A day after this statement the media announced the worst ever week for the Rupee since 1995, the rate of the Rupee to the USD dropped significantly (about 5.5 per cent sice end of April) after short-term investors withdrew about 20 billion USD from Indian finance markets during May 2010 – the sharpest reversal in foreign capital inflows since the Lehman Brothers collapse. The Reserve Bank of India had to jump in and induce 3.5 billion USD its 280 billion USD foreign currency reserves into the draining market. RBI governor Duvvuri Subbarao seemed much more worried than the Finance Minister some days previous, when he announced during the G20 summit: “India’s reserves comprise essentially borrowed resources and we are, therefore, more vulnerable to sudden stops and reversals compared with countries with current account surpluses”. And the impact is palpable not only in fiscal terms: “After a positive trend in April India’s apparel export, impacted by events in Europe, dropped by an annual 6.8 per cent to USD 820 million in May 2010″ (ET, 6th of July 2010). “Exports of passenger cars from India declined by over three per cent in June to 36,874 units, mainly due to slowdown in demand from Europe (ET, 9th of July 2010). In July 2010 Reuters announced a ‘widening trade deficit’ due to the EU crisis: “India’s trade deficit was $117.3 billion in 2009/10, down from $118.7 billion in 2008/09. This gap is likely to widen to $132.70 billion in 2010/11 and $154.50 billion in 2011/12″.
Just to give some broad figures relating to the 20 billion USD flight from Indian market:
Total GDP 2009: 1,367 Billion USD
Total Export 2009: 165 Billion USD
External Debts 2009: around 200 Billion USD
Public debts of GDP 2009: 60 per cent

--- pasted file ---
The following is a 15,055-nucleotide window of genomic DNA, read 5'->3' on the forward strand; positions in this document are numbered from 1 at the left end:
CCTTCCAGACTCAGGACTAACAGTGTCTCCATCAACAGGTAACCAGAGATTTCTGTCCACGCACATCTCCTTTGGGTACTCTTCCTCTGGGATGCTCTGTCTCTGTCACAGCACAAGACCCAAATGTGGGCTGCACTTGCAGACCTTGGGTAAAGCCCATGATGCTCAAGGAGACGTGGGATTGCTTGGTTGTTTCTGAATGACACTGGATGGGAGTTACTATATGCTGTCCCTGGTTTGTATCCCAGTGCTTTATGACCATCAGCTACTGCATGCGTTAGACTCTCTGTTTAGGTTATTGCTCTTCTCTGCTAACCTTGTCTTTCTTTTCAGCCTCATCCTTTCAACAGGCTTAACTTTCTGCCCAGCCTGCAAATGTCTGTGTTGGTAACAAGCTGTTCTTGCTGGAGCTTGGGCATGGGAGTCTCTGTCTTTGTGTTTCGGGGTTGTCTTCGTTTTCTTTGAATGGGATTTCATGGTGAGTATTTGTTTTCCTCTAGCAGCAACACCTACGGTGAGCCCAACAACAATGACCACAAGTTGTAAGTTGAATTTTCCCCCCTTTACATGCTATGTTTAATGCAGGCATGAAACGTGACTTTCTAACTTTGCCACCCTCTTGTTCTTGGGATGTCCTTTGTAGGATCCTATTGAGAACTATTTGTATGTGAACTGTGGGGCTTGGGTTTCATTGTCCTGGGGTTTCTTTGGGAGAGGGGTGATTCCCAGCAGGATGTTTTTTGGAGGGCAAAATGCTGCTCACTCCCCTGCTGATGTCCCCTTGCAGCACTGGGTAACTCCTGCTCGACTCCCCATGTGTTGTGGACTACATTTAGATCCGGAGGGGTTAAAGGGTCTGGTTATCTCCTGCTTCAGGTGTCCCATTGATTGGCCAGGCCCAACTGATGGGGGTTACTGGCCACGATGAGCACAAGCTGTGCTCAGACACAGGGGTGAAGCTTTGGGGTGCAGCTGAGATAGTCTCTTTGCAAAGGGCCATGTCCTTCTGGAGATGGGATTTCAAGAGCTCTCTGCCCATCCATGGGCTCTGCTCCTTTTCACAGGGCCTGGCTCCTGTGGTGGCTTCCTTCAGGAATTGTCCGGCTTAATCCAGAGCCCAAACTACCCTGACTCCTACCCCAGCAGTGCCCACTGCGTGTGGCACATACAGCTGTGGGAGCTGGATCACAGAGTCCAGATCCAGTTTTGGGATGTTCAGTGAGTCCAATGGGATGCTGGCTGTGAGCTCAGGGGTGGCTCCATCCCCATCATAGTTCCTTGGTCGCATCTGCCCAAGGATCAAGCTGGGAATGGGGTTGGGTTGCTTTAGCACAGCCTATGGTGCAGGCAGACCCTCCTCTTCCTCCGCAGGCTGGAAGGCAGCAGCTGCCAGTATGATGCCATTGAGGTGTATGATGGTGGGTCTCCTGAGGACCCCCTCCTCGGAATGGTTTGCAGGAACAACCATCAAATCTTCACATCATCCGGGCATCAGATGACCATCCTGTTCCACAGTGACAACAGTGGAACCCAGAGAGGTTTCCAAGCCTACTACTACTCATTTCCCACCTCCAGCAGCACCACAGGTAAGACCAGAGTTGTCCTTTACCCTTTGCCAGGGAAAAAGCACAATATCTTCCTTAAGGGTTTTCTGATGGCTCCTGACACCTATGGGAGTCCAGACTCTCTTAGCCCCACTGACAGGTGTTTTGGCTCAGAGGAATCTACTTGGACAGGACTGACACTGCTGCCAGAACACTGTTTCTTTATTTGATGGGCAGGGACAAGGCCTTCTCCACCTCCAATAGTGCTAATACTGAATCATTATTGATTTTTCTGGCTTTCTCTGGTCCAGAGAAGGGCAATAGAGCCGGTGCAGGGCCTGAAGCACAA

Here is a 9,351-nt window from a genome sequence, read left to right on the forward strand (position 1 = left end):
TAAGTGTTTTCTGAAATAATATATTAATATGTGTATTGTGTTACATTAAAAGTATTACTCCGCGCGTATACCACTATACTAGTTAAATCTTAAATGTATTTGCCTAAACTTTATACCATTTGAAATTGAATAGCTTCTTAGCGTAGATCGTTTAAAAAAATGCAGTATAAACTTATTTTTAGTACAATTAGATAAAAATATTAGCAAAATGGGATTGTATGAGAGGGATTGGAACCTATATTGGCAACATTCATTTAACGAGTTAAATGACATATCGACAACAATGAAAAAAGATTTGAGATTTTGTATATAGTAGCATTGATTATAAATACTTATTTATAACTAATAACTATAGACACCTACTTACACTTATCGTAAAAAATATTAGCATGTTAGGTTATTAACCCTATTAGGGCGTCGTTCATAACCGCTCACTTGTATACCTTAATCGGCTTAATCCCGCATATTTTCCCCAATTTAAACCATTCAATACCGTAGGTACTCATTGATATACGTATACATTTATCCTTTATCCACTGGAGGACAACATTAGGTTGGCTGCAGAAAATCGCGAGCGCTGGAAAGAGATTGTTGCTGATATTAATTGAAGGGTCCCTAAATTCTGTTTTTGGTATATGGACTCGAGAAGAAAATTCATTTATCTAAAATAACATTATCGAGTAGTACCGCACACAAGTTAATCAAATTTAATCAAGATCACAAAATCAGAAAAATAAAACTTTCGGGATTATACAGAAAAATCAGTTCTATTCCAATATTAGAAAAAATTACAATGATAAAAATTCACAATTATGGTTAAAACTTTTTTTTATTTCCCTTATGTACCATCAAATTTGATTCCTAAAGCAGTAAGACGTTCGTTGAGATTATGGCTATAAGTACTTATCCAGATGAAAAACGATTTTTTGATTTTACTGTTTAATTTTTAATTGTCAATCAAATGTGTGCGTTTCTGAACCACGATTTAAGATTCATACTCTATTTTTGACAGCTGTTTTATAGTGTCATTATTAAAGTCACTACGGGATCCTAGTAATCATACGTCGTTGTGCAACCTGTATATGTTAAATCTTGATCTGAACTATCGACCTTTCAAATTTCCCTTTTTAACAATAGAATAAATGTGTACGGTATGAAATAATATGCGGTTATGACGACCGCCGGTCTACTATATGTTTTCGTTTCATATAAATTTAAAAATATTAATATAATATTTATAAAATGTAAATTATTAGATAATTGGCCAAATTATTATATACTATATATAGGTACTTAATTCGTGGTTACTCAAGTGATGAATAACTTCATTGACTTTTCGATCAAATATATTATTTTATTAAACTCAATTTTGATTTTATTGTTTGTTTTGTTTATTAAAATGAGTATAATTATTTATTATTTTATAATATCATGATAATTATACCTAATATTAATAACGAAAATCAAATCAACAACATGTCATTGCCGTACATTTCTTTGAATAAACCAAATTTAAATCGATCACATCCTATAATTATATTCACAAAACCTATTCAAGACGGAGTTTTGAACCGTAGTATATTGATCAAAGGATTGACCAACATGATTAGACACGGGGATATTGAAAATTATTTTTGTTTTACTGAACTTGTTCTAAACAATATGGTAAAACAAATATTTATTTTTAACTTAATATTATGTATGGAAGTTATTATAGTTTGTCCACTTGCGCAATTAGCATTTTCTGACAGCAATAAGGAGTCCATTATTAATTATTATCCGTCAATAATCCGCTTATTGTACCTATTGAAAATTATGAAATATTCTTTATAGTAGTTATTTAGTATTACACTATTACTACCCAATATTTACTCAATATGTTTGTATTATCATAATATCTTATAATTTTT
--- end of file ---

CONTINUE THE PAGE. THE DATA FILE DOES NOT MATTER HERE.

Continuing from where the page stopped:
The Limits of Deficit Spending
Together with the US the Indian state is the global defender of ‘stimulus-policies’, warning of the dangers of deflation see discussions on last G20 meeting in Toronto. The Indian state tries to stimulate the manufacturing/export sector, thereby increasing fiscal deficit and inflation. At the beginning of June the press reported that the fiscal deficit increased by 25 per cent in 2009 to 2010. Indian inflation hit double digits in May 2010, the highest in any G20 nation, sparking concerns that prices were running out of control and putting pressure on the Reserve Bank of India (RBI) to raise rates even before a quarterly review. Inflation is the result of a ‘soft-approach’ to the looming recession. Seeing deficits and inflation grow the state has to tackle things the hard way. Major part of the Indian state deficit is attributed to the ‘subsidy’-bill, or in better terms ‘the areas of low taxation’. Money has to be shifted, the ‘unproductive or unprofitable subsidies’ are supposed to be cut down.
Fuel accounts for a quarter of the state’s estimated subsidy bill of 1.2 trillion rupees. But does that mean that the government of India is ‘net subsidising’ the oil sector? Comrades from Sanhati come to a different conclusion:
“In fact, direct subsidy is a tiny fraction (less than 1 percent) of the total tax revenues from the oil sector. Second, the total contribution of the oil sector to the exchequer has been higher than the sum of under recoveries of the OMCs and direct subsidies on petroleum products for all the years since fiscal 2004. Third, even the sum of duties (customs and excise) and (sales) taxes on petroleum products, which is only a fraction of the total contribution of the oil sector to the exchequer, has exceeded the sum of under recoveries of the OMCs and direct subsidies in all the years since 2004-05. (…) The oft-repeated assertion that petroleum products are subsidized in India is simply not true.” (Click for Sanhati report)